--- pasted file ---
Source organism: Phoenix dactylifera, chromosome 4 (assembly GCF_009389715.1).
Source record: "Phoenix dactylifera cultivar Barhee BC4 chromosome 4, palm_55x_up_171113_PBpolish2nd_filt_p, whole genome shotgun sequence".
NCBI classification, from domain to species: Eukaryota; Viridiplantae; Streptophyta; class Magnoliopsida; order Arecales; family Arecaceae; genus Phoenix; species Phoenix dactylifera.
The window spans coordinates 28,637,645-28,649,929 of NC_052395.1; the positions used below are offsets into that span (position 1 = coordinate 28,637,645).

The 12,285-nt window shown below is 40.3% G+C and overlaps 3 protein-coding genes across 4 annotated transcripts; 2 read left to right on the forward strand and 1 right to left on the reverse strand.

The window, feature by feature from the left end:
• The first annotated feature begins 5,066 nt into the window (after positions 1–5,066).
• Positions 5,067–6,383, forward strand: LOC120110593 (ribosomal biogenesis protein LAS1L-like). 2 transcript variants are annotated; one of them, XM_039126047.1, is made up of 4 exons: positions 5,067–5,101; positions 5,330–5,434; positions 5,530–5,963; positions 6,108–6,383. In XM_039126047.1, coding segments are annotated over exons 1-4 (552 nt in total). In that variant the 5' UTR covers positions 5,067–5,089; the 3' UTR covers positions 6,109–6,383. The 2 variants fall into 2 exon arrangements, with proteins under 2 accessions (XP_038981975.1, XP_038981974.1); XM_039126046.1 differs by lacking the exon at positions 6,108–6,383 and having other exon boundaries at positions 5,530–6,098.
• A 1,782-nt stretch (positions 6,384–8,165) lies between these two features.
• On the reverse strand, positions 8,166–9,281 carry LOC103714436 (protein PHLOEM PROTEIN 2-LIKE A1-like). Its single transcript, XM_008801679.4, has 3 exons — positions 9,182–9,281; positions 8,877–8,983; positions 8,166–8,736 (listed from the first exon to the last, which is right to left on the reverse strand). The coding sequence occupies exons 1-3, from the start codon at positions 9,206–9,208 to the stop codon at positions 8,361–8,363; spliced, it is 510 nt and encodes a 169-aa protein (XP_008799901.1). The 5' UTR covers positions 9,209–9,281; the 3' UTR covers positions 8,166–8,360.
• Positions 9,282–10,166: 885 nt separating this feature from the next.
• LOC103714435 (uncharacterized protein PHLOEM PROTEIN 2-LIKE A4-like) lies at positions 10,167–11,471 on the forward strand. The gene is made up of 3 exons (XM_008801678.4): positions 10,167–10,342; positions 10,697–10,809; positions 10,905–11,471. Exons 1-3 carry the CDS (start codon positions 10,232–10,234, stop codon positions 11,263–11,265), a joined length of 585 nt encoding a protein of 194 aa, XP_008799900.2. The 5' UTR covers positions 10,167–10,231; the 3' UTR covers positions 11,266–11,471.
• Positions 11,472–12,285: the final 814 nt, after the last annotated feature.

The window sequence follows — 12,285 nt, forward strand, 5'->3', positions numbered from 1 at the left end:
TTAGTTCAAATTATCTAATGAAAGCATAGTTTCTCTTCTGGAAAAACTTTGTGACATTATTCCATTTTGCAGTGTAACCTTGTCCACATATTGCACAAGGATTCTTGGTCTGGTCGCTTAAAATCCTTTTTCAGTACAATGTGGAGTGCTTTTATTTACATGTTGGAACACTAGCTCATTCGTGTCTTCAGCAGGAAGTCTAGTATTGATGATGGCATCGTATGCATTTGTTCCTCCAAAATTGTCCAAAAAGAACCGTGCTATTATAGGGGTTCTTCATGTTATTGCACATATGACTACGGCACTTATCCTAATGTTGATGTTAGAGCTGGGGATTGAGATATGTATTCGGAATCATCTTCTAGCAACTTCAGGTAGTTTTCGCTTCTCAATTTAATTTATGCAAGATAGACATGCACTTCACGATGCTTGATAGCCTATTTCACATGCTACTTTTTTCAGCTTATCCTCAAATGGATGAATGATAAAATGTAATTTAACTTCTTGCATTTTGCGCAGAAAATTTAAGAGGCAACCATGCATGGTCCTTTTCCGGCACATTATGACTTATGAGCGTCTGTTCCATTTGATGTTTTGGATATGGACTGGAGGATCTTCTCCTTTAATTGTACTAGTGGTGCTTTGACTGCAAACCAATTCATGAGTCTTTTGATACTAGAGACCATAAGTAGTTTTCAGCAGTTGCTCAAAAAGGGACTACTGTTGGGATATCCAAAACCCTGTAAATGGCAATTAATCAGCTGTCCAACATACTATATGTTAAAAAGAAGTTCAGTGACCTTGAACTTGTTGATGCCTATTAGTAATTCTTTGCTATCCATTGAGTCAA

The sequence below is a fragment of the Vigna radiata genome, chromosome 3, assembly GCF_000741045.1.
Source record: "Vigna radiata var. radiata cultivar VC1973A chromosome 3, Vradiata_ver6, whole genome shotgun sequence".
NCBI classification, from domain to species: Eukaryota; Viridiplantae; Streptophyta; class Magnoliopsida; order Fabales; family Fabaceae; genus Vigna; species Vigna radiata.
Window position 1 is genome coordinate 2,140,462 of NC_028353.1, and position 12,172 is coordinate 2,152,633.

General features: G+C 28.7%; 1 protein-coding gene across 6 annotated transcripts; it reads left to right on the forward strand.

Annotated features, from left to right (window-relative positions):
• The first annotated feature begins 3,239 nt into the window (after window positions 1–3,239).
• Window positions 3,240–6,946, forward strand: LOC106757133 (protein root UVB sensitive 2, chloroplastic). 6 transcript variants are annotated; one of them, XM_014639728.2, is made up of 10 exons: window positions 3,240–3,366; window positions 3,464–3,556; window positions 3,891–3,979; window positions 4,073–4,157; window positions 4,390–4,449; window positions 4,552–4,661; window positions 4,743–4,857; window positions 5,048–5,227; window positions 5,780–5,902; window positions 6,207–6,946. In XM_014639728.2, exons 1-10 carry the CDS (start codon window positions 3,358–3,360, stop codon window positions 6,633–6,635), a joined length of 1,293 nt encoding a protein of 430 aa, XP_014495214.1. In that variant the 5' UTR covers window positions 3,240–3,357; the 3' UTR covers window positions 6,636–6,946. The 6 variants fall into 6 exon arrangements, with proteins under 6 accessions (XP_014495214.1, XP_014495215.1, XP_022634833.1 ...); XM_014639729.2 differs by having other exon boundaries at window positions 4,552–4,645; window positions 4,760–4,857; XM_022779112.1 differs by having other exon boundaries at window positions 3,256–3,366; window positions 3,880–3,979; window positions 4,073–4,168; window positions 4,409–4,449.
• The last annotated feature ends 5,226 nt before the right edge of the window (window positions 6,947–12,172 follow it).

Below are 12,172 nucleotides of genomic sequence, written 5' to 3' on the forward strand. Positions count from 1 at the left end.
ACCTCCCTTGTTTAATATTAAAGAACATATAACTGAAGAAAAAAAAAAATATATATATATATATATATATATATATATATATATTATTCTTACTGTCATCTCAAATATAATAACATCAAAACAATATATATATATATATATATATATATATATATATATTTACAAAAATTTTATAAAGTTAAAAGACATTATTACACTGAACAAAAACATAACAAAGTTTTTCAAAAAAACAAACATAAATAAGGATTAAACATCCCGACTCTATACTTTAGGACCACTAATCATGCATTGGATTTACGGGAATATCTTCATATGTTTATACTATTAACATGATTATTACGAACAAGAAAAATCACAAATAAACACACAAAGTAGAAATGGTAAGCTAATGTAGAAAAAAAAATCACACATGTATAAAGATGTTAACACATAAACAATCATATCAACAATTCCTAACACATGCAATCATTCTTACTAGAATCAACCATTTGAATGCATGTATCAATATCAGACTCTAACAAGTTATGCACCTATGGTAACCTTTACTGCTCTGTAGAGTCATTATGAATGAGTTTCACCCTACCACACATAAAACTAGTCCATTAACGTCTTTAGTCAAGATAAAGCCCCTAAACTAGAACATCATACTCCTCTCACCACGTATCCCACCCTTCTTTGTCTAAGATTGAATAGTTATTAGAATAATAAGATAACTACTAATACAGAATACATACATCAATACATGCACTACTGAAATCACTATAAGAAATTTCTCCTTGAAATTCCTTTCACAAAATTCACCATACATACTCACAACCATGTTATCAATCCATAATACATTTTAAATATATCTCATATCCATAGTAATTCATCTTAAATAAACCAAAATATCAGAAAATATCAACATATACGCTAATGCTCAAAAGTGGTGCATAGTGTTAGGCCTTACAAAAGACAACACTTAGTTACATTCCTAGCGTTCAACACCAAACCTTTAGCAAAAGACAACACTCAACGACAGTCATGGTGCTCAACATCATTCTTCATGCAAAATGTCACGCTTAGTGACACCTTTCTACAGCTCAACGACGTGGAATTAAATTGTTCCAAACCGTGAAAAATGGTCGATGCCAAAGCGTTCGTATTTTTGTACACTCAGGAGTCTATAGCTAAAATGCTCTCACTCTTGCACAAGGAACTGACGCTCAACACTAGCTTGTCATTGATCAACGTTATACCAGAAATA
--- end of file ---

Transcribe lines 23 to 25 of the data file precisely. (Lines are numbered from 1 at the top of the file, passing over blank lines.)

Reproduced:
• Window positions 3,240–6,946, forward strand: LOC106757133 (protein root UVB sensitive 2, chloroplastic). 6 transcript variants are annotated; one of them, XM_014639728.2, is made up of 10 exons: window positions 3,240–3,366; window positions 3,464–3,556; window positions 3,891–3,979; window positions 4,073–4,157; window positions 4,390–4,449; window positions 4,552–4,661; window positions 4,743–4,857; window positions 5,048–5,227; window positions 5,780–5,902; window positions 6,207–6,946. In XM_014639728.2, exons 1-10 carry the CDS (start codon window positions 3,358–3,360, stop codon window positions 6,633–6,635), a joined length of 1,293 nt encoding a protein of 430 aa, XP_014495214.1. In that variant the 5' UTR covers window positions 3,240–3,357; the 3' UTR covers window positions 6,636–6,946. The 6 variants fall into 6 exon arrangements, with proteins under 6 accessions (XP_014495214.1, XP_014495215.1, XP_022634833.1 ...); XM_014639729.2 differs by having other exon boundaries at window positions 4,552–4,645; window positions 4,760–4,857; XM_022779112.1 differs by having other exon boundaries at window positions 3,256–3,366; window positions 3,880–3,979; window positions 4,073–4,168; window positions 4,409–4,449.
• The last annotated feature ends 5,226 nt before the right edge of the window (window positions 6,947–12,172 follow it).

Below are 12,172 nucleotides of genomic sequence, written 5' to 3' on the forward strand. Positions count from 1 at the left end.